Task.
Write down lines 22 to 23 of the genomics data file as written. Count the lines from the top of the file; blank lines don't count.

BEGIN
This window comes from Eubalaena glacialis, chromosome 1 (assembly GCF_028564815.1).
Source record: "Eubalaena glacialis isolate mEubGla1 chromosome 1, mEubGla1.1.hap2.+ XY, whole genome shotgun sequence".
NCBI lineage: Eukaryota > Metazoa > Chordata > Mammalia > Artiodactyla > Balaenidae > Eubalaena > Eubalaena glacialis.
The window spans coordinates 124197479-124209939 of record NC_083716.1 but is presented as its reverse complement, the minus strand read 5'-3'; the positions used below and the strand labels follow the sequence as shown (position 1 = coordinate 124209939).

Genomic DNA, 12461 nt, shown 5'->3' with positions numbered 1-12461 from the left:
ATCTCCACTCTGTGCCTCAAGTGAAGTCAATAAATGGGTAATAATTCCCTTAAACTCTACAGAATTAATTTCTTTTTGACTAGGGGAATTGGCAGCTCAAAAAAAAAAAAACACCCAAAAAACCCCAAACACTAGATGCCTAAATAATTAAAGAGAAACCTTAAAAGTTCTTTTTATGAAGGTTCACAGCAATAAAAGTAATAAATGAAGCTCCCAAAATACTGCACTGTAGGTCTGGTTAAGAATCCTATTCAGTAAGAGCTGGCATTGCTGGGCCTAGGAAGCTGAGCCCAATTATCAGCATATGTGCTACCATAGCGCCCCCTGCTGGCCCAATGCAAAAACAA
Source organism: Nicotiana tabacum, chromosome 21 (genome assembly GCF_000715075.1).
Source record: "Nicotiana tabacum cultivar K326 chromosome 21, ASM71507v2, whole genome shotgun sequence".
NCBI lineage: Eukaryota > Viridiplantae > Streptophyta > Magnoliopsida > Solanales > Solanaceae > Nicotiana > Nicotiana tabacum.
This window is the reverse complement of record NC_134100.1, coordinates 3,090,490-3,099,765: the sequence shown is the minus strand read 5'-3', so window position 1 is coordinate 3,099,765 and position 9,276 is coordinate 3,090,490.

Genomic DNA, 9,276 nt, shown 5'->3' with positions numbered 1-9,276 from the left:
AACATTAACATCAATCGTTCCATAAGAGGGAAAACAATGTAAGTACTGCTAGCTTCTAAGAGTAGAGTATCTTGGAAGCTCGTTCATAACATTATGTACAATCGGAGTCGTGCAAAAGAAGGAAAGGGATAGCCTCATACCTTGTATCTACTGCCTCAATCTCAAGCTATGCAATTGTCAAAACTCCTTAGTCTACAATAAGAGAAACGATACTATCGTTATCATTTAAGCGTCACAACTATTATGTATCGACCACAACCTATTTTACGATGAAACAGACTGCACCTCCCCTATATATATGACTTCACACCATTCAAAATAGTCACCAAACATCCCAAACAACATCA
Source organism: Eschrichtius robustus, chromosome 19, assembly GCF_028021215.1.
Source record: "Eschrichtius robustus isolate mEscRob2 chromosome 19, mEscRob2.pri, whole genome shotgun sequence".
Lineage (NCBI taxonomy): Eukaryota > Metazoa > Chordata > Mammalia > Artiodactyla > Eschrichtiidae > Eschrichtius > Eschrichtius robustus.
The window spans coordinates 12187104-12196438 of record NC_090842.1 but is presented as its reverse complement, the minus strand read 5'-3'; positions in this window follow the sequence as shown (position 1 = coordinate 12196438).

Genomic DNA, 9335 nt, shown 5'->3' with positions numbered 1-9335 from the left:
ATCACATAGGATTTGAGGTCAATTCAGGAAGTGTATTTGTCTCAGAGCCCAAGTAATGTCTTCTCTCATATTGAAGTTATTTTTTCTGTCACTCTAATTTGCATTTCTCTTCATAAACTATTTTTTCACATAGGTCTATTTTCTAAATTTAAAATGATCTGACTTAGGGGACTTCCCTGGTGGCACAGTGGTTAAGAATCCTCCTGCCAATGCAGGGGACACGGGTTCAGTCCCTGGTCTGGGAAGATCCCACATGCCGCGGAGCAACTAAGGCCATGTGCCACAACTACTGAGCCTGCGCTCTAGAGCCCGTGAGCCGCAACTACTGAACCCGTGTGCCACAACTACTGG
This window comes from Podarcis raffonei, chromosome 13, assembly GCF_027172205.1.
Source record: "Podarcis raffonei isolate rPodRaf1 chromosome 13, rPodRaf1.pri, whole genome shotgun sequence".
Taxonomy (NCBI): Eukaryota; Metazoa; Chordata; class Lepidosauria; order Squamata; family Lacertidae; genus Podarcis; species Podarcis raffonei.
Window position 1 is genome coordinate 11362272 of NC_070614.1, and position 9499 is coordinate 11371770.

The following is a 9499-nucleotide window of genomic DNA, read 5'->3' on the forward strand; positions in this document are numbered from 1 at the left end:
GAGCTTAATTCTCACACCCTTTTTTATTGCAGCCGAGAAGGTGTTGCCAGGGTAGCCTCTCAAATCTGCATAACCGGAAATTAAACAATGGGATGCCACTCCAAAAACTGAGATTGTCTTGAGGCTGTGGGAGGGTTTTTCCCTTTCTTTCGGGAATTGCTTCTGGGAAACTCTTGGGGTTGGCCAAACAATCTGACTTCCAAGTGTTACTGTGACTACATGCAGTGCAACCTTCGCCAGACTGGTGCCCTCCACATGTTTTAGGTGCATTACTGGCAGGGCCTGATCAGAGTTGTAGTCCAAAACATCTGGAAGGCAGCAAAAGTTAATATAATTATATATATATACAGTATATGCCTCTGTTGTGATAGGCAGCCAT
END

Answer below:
Window position 1 is genome coordinate 11362272 of NC_070614.1, and position 9499 is coordinate 11371770.

The following is a 9499-nucleotide window of genomic DNA, read 5'->3' on the forward strand; positions in this document are numbered from 1 at the left end: